“In the long term, of course, the Solarian League could pose a very serious threat to the Protectorate. I agree with the Manties’ estimate that it would take years for the SLN to get comparable technology into production and deployed. I think some of the individual system-defense forces could probably shave some time off of how long it’s going to take the SLN in particular, and the League in general, to overcome the sheer inertia of their entrenched bureaucracies, but as far as I’m aware, none of those SDFs are in anything like the Star Kingdom’s — I mean the Star Empire’s — league. For that matter, I don’t think any of them could come close to matching our combat power for quite a lengthy period. But in the end, assuming the League has the stomach to pay the price in both human and economic terms, there’s not much doubt that, barring direct divine intervention, the Sollies could absorb anything we and the Manticorans combined could hand out and still steamroller us in the end.”

    Benjamin puffed his lips, his eyes worried, and rotated his chair some more. It was very quiet in the office — quiet enough for Matthews to hear the creaking of the old-fashioned swivel chair — and the high admiral found himself looking out the window again, at the throngs of children.

    I’d really like for someone to grow up on this planet without having to worry about wars and lunatics, he thought sadly, almost wistfully. I’ve done my best to keep them safe, but that’s not the same thing.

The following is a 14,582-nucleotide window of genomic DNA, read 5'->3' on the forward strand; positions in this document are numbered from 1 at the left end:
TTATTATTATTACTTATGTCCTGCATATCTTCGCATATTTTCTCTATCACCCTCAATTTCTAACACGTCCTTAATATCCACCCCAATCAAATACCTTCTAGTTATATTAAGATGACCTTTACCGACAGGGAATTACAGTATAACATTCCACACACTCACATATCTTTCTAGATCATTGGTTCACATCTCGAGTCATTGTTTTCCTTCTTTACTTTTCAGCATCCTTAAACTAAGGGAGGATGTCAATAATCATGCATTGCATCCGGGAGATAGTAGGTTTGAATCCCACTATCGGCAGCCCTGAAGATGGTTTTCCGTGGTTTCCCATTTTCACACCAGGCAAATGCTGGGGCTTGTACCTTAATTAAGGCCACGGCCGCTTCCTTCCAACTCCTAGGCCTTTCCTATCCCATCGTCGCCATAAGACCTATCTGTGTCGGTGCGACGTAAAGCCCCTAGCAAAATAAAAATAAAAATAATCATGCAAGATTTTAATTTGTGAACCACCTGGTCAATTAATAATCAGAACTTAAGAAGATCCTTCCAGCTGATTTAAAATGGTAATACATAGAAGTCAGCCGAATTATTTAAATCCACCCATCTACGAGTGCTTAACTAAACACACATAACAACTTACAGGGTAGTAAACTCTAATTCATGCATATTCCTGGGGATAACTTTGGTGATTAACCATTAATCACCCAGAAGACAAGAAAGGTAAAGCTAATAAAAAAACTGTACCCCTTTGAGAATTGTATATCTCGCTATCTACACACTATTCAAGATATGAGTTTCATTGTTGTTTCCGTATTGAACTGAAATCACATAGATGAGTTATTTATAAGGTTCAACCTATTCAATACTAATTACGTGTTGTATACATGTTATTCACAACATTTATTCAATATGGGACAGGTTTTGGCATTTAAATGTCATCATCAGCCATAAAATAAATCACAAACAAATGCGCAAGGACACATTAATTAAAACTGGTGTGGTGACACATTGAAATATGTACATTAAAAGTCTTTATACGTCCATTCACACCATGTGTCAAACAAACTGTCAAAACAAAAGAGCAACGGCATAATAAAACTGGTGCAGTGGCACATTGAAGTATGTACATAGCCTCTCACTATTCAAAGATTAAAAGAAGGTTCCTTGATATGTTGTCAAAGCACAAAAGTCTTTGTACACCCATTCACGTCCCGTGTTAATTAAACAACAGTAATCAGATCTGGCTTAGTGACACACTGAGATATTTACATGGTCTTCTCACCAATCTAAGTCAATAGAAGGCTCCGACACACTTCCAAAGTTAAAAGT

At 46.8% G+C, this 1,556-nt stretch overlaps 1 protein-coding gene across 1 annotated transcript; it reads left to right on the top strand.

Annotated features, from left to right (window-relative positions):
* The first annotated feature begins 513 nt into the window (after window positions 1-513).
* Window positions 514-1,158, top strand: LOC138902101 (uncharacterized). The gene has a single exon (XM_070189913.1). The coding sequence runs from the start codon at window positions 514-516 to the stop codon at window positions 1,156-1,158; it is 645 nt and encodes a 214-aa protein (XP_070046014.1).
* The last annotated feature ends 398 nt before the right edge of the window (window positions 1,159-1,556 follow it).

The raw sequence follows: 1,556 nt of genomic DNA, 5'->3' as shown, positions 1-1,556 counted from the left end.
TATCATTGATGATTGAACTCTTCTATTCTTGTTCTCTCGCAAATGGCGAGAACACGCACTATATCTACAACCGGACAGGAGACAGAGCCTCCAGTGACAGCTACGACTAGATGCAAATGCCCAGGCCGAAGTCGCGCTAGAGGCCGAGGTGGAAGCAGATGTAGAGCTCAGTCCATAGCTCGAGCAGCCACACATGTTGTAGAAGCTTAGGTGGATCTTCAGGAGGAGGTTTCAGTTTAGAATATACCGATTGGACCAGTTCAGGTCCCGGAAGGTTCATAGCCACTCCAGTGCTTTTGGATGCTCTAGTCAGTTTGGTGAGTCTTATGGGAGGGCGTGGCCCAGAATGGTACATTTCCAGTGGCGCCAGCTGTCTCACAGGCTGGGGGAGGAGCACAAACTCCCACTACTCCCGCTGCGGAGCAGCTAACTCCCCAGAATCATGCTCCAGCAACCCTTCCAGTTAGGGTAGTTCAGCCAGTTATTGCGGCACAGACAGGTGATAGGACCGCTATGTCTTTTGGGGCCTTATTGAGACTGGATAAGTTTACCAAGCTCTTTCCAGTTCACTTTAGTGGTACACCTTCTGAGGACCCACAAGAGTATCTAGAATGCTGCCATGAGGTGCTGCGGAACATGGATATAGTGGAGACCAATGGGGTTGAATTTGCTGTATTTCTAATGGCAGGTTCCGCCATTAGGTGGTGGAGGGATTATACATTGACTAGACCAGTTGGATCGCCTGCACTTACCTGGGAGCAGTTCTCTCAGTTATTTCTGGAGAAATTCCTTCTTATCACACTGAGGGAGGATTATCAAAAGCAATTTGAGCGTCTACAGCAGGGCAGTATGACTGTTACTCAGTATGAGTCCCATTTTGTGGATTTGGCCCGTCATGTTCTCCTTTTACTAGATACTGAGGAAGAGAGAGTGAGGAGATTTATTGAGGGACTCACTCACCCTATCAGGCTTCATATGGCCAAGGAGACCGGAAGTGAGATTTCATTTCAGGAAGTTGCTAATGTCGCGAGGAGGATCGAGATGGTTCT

“I wish I could say I was surprised by anything you’ve just said,” Benjamin said at last, pulling Matthews’ eyes back to him. “Unfortunately, it’s about what I expected to hear, and I don’t doubt Mueller and Friends, as you call them, have reached about the same conclusions. They already think of us as ‘Manticoran lackeys’ who put Manticore’s interests ahead of Grayson’s. That’s going to dispose them to take the least optimistic possible view, shall we say, of our long-term strategic position. Nor do I doubt that they’re going to be perfectly ready to share their thoughts on the subject with their fellow steadholders.”

    “Your Grace, I could –”

    “No, you couldn’t, Wesley,” Benjamin interrupted. The high admiral looked at him, and the protector smiled tartly. “I’m sure, High Admiral Matthews, that you would never suggest to the Lord Protector that it might be possible for you to prevaricate or even mislead the Conclave of Steadholders if you were called to testify before them.”



    Matthews closed his mouth and sat back in his chair, and Benjamin chuckled harshly.

    “Don’t think that I wouldn’t appreciate the offer, if you’d ever been so lost to all sense of your legal and moral responsibilities as to make it. But even if I were tempted to encourage you to do any such thing, and even if it wouldn’t be both morally and legally wrong — which, granted, aren’t always exactly the same things — it would only blow up in our faces in the long run. After all, it’s not exactly like it would take a hyper physicist to realize just how damned big the League is. If we tried to pretend the Sollies couldn’t kick our posterior in the long run, we’d only look and sound ridiculous. Or, worse, like we were trying to carry water for the Manties. So I doubt you’d be able to do much good . . . in that respect, at least. ”

    Matthews nodded slowly, but something about the protector’s tone puzzled him. He knew it showed in his expression, and Benjamin chuckled again, more naturally, when he saw it.